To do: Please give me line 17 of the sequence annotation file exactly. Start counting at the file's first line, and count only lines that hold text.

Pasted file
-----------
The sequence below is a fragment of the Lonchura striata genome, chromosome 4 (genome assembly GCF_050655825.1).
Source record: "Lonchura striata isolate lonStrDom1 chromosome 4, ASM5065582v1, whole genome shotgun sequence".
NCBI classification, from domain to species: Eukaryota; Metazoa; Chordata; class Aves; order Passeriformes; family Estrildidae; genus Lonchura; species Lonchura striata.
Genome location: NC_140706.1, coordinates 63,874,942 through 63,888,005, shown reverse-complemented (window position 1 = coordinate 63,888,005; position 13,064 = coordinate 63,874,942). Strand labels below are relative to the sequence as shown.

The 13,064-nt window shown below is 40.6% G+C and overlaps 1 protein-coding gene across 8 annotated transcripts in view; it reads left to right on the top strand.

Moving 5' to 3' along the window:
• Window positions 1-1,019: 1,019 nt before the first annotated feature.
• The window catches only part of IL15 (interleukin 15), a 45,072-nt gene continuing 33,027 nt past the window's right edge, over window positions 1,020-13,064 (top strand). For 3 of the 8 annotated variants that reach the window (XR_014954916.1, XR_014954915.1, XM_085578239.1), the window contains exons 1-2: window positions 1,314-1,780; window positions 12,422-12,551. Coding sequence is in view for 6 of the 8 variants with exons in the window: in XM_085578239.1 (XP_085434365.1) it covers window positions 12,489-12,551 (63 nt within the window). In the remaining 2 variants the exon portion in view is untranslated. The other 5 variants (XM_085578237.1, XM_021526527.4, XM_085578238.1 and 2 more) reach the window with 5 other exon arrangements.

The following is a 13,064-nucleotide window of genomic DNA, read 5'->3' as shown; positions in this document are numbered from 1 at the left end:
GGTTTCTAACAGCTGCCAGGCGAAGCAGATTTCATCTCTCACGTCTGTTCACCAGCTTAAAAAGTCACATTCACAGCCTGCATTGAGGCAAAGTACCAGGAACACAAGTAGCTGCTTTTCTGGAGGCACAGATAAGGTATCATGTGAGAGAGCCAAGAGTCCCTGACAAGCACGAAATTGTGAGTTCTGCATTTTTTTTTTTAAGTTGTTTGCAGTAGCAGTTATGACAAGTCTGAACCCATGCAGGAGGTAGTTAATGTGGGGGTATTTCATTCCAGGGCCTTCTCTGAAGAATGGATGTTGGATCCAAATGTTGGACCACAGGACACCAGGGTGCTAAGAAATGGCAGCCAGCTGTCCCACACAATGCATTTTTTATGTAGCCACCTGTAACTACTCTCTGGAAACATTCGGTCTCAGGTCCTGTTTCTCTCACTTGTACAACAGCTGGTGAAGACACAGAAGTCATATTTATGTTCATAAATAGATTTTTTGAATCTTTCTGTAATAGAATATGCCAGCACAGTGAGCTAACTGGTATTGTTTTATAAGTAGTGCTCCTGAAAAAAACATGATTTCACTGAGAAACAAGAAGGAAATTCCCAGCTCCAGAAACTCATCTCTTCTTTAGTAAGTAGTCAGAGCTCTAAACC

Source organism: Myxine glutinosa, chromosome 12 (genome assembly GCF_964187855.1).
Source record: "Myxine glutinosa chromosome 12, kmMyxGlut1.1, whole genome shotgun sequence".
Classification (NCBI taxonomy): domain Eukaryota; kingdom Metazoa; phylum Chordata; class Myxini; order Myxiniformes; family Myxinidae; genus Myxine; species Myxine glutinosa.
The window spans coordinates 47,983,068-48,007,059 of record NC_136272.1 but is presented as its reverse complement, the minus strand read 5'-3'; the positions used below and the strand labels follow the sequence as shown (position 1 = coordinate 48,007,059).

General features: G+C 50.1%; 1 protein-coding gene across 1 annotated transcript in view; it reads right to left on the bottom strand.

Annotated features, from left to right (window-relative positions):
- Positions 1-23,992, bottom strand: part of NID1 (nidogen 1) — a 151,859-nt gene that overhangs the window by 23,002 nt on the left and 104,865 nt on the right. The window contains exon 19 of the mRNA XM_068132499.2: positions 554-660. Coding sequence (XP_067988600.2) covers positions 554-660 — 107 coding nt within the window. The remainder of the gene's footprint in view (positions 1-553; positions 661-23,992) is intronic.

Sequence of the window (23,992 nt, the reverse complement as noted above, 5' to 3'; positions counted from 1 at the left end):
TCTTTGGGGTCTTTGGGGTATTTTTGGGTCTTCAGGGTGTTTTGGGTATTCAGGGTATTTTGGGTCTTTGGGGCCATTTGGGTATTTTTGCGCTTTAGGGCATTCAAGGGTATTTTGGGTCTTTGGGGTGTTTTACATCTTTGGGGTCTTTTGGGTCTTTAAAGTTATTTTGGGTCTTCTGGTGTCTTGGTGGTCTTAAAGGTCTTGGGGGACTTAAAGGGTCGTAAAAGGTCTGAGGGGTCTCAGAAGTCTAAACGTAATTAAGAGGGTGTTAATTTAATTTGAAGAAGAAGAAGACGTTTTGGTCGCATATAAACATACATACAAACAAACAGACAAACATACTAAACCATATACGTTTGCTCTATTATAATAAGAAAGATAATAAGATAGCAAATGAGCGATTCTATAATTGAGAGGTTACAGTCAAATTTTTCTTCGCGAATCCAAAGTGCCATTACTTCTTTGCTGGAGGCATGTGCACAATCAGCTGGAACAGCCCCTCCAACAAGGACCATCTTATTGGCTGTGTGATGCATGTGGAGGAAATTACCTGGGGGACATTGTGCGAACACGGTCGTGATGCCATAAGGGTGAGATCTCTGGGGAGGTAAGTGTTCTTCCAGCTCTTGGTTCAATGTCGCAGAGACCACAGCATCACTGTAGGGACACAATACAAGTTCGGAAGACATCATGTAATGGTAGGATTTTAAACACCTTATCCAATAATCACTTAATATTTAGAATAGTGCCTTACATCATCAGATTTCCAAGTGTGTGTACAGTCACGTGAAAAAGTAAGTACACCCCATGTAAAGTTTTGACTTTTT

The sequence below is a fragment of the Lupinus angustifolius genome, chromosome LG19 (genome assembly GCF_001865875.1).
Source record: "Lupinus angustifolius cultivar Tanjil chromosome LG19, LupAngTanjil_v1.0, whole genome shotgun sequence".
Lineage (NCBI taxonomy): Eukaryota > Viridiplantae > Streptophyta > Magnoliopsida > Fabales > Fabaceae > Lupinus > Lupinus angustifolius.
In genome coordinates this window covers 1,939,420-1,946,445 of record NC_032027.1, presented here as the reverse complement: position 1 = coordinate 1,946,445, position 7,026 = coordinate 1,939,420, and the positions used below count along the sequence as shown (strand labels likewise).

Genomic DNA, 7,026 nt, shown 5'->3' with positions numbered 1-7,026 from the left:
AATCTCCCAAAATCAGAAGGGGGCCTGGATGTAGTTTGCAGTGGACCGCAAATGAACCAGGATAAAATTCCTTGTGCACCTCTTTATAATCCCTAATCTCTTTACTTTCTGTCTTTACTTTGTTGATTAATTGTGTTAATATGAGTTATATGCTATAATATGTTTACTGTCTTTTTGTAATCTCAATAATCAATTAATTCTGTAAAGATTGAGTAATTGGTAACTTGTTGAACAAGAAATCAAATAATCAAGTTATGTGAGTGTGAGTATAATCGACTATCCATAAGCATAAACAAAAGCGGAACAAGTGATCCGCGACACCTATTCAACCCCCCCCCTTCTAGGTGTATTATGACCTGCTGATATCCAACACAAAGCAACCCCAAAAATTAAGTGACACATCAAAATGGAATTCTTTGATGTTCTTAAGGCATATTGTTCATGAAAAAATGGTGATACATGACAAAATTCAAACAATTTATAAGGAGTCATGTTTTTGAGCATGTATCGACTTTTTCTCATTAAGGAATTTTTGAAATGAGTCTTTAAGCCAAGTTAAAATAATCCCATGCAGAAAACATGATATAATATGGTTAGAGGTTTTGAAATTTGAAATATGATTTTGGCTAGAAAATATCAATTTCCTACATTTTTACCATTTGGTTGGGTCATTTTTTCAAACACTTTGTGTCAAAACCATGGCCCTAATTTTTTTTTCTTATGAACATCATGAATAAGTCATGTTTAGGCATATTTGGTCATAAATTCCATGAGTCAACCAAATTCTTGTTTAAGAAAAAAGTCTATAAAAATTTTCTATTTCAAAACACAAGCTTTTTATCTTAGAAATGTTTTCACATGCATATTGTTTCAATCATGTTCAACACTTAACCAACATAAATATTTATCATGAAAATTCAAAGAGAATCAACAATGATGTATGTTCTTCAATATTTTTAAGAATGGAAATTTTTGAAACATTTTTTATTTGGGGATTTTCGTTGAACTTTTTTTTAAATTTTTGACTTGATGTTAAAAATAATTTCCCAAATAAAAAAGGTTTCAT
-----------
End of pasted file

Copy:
- Positions 1-23,992, bottom strand: part of NID1 (nidogen 1) — a 151,859-nt gene that overhangs the window by 23,002 nt on the left and 104,865 nt on the right. The window contains exon 19 of the mRNA XM_068132499.2: positions 554-660. Coding sequence (XP_067988600.2) covers positions 554-660 — 107 coding nt within the window. The remainder of the gene's footprint in view (positions 1-553; positions 661-23,992) is intronic.